Bringing sexual harassment policies to life

How to bring policies to life within our organisations when it comes to sexual harassment, is a question many share as we embark on this work. In this webinar, I shared what I think my most valuable contribution to this conversation is; my story of how I entered this work, what I have learnt along the way and how we at The Consent Collective, bring this work to life.

Listen to the webinar below

Q&A session

In the Q&A session that followed (this part is not recorded) some important themes were raised and below is a summary of some of these. Of course, we did not come to any tick-box conclusions or find the golden ticket answers, that’s not what we were looking to do but what we did do together is open this conversation up just that bit further and shared thoughts and questions and planted seeds.

I hope the seeds below are useful to you in your work too.

Discussion topic 1: The ROI conversation

We all understand that the safety of our students and employees is an important part of this work but how can we measure the impact of what we do, specifically looking at ROI figures?

Answer: Examining the various areas of impact in an organisation is key to understanding what the ROI is for any work you invest in doing. In universities, areas of impact to examine include drop-out rates, academic achievement, employment metrics as well as legal fees in sexual harassment cases and money spent on non-disclosure agreements. One of many articles and research papers highlighting the substantial costs of NDA’s alone: UK universities pay out £90m on staff 'gagging orders' in past two years

And within workplaces, areas to consider, include of course legal costs of sexual harassment cases, which we know is not insignificant, and there are many articles and research papers on these figures. Other areas to consider when asking what the return on investments for your organisation is in doing this work include, PMI spend, specifically spend on mental health categories, which include significant numbers of cases of sexual violence and the long term impact of these experiences on wellbeing.

The study shows a strong association between mental illness and sexual and domestic violence and many further research papers are available if you use a simple search.

So, this is about knowing and trusting that the costs to any business are already entwined in many spend areas, we don’t need to look too far but we do need to get to know where these costs are. Other areas of impact are talent retention, talent attraction, absence figures, OH spend and the cost of PR problems caused by mishandled sexual harassment cases. There really is not a lack of areas to look to find these costs to business already.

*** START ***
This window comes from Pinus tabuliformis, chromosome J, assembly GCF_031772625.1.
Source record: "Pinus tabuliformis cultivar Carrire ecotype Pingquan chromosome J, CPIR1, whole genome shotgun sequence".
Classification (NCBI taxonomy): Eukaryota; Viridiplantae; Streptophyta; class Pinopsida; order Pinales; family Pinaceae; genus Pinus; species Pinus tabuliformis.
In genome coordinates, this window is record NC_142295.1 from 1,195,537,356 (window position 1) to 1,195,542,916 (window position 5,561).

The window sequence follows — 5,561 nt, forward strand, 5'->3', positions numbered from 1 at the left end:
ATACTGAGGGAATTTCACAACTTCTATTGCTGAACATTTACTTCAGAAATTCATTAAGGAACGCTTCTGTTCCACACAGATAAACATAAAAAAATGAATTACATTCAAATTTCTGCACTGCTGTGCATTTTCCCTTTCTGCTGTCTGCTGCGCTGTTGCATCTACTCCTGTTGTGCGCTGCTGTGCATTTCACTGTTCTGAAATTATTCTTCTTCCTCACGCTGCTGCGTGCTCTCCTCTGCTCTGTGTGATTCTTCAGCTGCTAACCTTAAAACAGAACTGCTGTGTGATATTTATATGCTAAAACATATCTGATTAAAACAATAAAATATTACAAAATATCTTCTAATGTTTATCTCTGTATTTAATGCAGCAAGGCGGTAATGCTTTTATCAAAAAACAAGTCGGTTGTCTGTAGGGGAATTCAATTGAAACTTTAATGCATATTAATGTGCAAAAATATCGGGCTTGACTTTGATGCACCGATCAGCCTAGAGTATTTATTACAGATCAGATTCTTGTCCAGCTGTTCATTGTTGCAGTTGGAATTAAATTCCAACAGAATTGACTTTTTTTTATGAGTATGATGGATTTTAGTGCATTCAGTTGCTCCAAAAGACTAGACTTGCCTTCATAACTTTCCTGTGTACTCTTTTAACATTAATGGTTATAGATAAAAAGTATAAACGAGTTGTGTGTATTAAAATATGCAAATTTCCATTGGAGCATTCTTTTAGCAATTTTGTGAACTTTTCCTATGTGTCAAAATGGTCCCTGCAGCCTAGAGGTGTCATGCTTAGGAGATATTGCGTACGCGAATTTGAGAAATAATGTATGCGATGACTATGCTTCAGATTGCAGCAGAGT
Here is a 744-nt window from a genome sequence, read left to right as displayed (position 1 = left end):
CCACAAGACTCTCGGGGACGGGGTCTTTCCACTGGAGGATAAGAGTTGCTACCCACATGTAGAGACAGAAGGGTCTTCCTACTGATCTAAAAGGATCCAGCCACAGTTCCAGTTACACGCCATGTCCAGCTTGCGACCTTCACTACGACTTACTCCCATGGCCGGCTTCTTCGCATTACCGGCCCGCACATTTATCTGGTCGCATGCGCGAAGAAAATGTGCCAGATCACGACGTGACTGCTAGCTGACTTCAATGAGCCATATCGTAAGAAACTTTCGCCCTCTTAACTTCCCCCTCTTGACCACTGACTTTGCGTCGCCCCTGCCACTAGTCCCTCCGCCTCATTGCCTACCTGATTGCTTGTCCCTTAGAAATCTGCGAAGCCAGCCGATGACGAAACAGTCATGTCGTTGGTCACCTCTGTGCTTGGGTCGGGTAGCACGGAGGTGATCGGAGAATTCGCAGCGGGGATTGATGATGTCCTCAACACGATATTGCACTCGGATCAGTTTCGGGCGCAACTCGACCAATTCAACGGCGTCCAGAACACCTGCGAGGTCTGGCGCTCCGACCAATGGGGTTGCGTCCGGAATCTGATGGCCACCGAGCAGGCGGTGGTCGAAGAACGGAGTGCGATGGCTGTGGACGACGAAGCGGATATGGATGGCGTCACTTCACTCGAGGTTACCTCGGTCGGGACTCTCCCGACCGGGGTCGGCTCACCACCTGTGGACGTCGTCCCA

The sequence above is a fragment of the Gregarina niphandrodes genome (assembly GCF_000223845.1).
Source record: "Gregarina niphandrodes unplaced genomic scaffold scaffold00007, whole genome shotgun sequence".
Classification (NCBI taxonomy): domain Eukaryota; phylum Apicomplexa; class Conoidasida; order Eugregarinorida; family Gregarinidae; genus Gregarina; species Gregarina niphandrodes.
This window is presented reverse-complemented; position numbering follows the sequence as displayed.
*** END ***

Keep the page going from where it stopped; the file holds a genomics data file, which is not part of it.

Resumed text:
For further information, you can read our Workplace whitepaper.

Discussion topic 2: Choosing a good provider to work with

‘With so many service providers emerging in this space, from Health apps to reporting systems, how can we identify what the right provision is for us?’

Answer: It is absolutely right that specialists are required to help organisations with this work. It requires a specialist insight into the topics of sexual harassment and sexual violence to help organisations focus their efforts in the right places, in the right ways, with the right content and support in place. Looking at EAP provision, for instance, you may see content on trauma but does it specifically refer to trauma after sexual violence? If not, then that large population of people who seek support will not feel that their specific need is understood.

And using tech as part of this work is a great addition to an expert-led strategic approach but cannot replace the specialist interventions, language and content needed.

Discussion topic 3: Lone voices doing this work

‘What would the advice be for anyone doing this work as a ‘lone voice’ within their organisation?’

Answer: Find your community on this, even if they are currently outside of your organisation. Doing this work, especially if the work is still to convince your organisation that this is an important and big issue, can be very exhausting. It is after-all a social shift we are seeing, moving something from the rim to the centre, just as we’ve seen with mental health for instance. And the work of bringing it to the centre can feel like heavy lifting. So join groups and networks so that you can be supported too. And within your organisation, find the choir, it’s huge!